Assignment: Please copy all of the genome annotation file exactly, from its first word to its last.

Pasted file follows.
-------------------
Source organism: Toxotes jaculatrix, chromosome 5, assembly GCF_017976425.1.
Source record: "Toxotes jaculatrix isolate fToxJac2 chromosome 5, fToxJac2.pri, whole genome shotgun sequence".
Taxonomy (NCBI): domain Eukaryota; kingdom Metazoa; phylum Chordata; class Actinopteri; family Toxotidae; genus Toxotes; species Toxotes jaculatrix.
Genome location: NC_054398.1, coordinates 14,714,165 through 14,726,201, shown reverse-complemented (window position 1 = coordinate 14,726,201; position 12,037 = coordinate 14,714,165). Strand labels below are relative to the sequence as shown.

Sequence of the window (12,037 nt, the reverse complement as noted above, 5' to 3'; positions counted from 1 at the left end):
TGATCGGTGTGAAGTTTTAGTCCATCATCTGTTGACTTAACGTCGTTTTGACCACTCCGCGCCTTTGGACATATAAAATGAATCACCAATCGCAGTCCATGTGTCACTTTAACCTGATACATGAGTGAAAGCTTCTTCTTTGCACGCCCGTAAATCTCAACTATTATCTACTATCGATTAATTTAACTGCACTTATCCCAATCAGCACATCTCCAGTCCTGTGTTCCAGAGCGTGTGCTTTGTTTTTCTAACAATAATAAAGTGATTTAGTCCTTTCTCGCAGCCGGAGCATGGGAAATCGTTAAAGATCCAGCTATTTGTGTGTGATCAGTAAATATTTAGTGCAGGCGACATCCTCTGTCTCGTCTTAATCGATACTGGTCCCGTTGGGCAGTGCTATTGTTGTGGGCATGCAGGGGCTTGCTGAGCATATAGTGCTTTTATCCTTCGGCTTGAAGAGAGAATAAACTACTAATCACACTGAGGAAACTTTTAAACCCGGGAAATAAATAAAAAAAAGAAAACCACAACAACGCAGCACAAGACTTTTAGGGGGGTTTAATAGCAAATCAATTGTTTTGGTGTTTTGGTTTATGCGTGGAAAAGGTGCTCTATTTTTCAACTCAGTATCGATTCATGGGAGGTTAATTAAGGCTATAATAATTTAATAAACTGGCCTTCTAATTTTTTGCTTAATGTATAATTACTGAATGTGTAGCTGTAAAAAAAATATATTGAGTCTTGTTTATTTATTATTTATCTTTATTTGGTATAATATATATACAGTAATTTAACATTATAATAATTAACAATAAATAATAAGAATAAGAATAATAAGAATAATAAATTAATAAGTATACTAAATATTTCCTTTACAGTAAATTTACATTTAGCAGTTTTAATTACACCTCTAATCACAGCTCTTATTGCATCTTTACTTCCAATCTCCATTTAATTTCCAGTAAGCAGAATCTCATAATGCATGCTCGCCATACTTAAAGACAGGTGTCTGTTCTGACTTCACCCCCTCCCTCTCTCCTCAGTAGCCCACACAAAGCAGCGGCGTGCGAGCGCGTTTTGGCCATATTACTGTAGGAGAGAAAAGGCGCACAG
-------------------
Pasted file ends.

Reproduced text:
Source organism: Toxotes jaculatrix, chromosome 5, assembly GCF_017976425.1.
Source record: "Toxotes jaculatrix isolate fToxJac2 chromosome 5, fToxJac2.pri, whole genome shotgun sequence".
Taxonomy (NCBI): domain Eukaryota; kingdom Metazoa; phylum Chordata; class Actinopteri; family Toxotidae; genus Toxotes; species Toxotes jaculatrix.
Genome location: NC_054398.1, coordinates 14,714,165 through 14,726,201, shown reverse-complemented (window position 1 = coordinate 14,726,201; position 12,037 = coordinate 14,714,165). Strand labels below are relative to the sequence as shown.

Sequence of the window (12,037 nt, the reverse complement as noted above, 5' to 3'; positions counted from 1 at the left end):
TGATCGGTGTGAAGTTTTAGTCCATCATCTGTTGACTTAACGTCGTTTTGACCACTCCGCGCCTTTGGACATATAAAATGAATCACCAATCGCAGTCCATGTGTCACTTTAACCTGATACATGAGTGAAAGCTTCTTCTTTGCACGCCCGTAAATCTCAACTATTATCTACTATCGATTAATTTAACTGCACTTATCCCAATCAGCACATCTCCAGTCCTGTGTTCCAGAGCGTGTGCTTTGTTTTTCTAACAATAATAAAGTGATTTAGTCCTTTCTCGCAGCCGGAGCATGGGAAATCGTTAAAGATCCAGCTATTTGTGTGTGATCAGTAAATATTTAGTGCAGGCGACATCCTCTGTCTCGTCTTAATCGATACTGGTCCCGTTGGGCAGTGCTATTGTTGTGGGCATGCAGGGGCTTGCTGAGCATATAGTGCTTTTATCCTTCGGCTTGAAGAGAGAATAAACTACTAATCACACTGAGGAAACTTTTAAACCCGGGAAATAAATAAAAAAAAGAAAACCACAACAACGCAGCACAAGACTTTTAGGGGGGTTTAATAGCAAATCAATTGTTTTGGTGTTTTGGTTTATGCGTGGAAAAGGTGCTCTATTTTTCAACTCAGTATCGATTCATGGGAGGTTAATTAAGGCTATAATAATTTAATAAACTGGCCTTCTAATTTTTTGCTTAATGTATAATTACTGAATGTGTAGCTGTAAAAAAAATATATTGAGTCTTGTTTATTTATTATTTATCTTTATTTGGTATAATATATATACAGTAATTTAACATTATAATAATTAACAATAAATAATAAGAATAAGAATAATAAGAATAATAAATTAATAAGTATACTAAATATTTCCTTTACAGTAAATTTACATTTAGCAGTTTTAATTACACCTCTAATCACAGCTCTTATTGCATCTTTACTTCCAATCTCCATTTAATTTCCAGTAAGCAGAATCTCATAATGCATGCTCGCCATACTTAAAGACAGGTGTCTGTTCTGACTTCACCCCCTCCCTCTCTCCTCAGTAGCCCACACAAAGCAGCGGCGTGCGAGCGCGTTTTGGCCATATTACTGTAGGAGAGAAAAGGCGCACAG